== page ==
or: "What would've happened if Mark hadn't jumped on the mic?"
From Mark, at the Contemporary Catholic Music group over at
After the baptism I played on Saturday, and before the Mass was going to get
its late start, I started playing my before-Mass songs. Dan Schutte's "What
You Hear in the Dark" went without incident. I was then playing Carlos
Rosas' "Santo, Santo, Santo/Holy, Holy, Holy" -- and was not pleased with
how it was going -- when a woman approached me and appealed to me to ask the
assembly if there was a doctor in the house; the baptismal recipient's
great-aunt (maybe great-great aunt) needed medical attention. I asked for a
doctor or a nurse or anybody who know something about medicine; I saw no
Not knowing the nature of the problem, I went into my next song, Taize's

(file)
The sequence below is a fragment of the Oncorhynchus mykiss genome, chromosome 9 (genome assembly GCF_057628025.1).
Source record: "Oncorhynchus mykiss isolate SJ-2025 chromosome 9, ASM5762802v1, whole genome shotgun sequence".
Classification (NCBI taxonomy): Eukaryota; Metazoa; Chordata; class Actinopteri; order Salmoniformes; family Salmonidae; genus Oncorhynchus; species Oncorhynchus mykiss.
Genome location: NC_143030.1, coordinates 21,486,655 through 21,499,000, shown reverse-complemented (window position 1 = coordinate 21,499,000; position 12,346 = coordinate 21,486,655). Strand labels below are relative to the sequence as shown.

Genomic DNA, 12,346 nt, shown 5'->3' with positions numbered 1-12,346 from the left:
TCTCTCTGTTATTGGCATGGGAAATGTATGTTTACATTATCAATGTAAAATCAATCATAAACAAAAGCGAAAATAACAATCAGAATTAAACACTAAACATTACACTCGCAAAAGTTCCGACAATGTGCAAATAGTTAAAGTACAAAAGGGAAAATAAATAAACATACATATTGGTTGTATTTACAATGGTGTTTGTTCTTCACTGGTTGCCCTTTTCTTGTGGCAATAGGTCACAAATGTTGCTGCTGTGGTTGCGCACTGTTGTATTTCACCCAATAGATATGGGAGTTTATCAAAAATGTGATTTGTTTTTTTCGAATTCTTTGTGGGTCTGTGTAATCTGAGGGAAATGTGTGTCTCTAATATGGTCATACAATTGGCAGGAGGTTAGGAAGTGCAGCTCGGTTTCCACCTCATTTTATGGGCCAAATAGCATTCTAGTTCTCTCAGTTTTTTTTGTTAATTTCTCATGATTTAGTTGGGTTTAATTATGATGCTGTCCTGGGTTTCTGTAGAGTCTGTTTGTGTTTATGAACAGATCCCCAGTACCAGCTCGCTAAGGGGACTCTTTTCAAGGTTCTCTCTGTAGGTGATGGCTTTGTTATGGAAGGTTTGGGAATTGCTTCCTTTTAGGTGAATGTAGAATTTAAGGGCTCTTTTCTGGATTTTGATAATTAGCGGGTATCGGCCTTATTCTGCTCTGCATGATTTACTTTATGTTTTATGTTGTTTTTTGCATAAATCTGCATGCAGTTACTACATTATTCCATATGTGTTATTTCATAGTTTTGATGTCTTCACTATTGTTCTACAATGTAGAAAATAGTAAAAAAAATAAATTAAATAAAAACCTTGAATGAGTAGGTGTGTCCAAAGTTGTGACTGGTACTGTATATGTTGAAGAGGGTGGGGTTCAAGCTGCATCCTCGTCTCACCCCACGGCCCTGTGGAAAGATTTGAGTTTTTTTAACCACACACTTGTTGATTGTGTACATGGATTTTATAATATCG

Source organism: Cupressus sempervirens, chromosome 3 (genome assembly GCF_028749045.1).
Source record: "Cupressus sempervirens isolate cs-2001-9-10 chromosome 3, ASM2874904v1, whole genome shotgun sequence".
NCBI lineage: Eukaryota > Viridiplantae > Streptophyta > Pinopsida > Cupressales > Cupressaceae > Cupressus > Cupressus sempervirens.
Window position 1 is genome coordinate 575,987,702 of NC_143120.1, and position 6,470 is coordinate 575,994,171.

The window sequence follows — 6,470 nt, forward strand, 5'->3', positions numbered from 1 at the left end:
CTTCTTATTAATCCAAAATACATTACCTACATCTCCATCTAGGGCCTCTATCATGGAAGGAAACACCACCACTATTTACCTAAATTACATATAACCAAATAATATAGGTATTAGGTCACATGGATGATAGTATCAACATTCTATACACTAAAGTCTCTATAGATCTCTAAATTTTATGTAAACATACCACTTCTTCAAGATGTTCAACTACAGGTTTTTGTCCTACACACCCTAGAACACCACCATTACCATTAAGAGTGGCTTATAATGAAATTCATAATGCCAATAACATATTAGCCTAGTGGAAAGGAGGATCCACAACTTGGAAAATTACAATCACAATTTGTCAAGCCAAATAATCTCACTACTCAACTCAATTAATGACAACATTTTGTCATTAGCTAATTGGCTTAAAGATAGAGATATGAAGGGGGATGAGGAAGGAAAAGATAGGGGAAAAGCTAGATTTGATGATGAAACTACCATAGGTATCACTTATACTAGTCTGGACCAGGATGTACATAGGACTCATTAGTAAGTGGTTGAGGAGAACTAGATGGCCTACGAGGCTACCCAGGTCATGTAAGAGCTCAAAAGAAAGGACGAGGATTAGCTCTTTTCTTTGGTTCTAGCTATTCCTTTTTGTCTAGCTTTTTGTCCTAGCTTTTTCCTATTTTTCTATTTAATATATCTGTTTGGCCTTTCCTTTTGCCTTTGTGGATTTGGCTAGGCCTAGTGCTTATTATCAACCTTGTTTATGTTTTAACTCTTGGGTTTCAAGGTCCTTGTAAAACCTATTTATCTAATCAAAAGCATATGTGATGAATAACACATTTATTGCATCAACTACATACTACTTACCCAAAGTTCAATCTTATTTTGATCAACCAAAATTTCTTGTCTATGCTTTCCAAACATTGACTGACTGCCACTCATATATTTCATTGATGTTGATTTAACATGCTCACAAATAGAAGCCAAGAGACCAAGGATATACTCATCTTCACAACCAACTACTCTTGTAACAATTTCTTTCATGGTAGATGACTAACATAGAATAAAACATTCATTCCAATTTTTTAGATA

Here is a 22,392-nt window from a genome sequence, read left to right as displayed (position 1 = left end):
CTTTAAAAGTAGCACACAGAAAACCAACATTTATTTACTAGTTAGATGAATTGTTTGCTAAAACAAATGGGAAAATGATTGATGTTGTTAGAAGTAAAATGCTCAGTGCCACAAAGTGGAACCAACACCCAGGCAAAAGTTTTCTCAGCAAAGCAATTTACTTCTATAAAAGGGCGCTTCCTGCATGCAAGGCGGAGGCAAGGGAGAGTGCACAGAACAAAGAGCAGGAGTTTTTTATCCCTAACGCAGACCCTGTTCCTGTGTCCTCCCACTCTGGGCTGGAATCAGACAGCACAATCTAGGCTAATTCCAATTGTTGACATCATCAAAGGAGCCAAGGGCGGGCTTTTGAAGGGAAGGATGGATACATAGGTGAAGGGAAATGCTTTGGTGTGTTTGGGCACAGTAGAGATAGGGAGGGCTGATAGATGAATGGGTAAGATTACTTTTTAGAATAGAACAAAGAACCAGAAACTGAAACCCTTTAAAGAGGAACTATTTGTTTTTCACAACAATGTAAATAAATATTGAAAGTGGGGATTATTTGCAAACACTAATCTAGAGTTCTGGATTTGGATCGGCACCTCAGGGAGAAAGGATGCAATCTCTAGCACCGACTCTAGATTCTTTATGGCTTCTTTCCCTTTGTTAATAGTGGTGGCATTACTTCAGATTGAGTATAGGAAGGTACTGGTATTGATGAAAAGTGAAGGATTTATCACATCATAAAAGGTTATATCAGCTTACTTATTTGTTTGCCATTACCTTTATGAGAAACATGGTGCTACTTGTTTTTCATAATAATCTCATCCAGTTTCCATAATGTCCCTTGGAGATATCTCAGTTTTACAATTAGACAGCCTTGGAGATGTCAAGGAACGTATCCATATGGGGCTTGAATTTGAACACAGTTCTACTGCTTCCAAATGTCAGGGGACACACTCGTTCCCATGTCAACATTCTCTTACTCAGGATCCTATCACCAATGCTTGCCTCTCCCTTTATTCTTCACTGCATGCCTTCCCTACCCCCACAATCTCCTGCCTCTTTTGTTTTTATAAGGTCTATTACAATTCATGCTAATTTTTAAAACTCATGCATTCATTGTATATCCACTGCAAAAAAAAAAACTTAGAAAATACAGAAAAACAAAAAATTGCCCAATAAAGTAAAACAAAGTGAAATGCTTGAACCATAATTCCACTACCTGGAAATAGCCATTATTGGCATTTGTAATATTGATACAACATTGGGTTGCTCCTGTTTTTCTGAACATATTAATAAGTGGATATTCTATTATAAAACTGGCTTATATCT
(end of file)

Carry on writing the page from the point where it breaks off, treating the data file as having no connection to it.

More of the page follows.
"Jubilate Deo." I figured the woman was old enough to remember Latin and at
least might be comforted by hearing that old language in church. But a big
squeak and a couple of squawks from the front pew indicated she had taken a
turn for the worse. I stopped playing, checked to see whether anyone had
called 911 (they had), and stood stupefied for a couple of minutes. I heard
one of the woman's relatives say to her. "Keep breathing. Keep breathing."
Then I thought, "Wouldn't it be a scandal if everybody just stays in their
seats gawking at the front pew and this woman dies?" So I got up to my
micrphone and said, "Church, let's pray." I went through five Our Fathers,
Hail Marys and Glory Bes -- pretty darn fast, my wife told me later -- and
as I was wrapping up the fifth Glory Be, D.C. emergency medical personnel
came into the church and attended to the woman. She revived, with the same
kind of squeak and squawk and a couple of "Jesus, Jesus"es. The pastor came
out, vested for Mass, and gave the woman the Sacrament of the Sick and
prounced blessings on her and on us. We started Mass a half-hour late,
without an entrance procession. I think everyone was off their stride during
the Liturgy of the Word, but got it back again by the offertory.
Thanks, Mark. I'll know what to do when it happens on my watch now.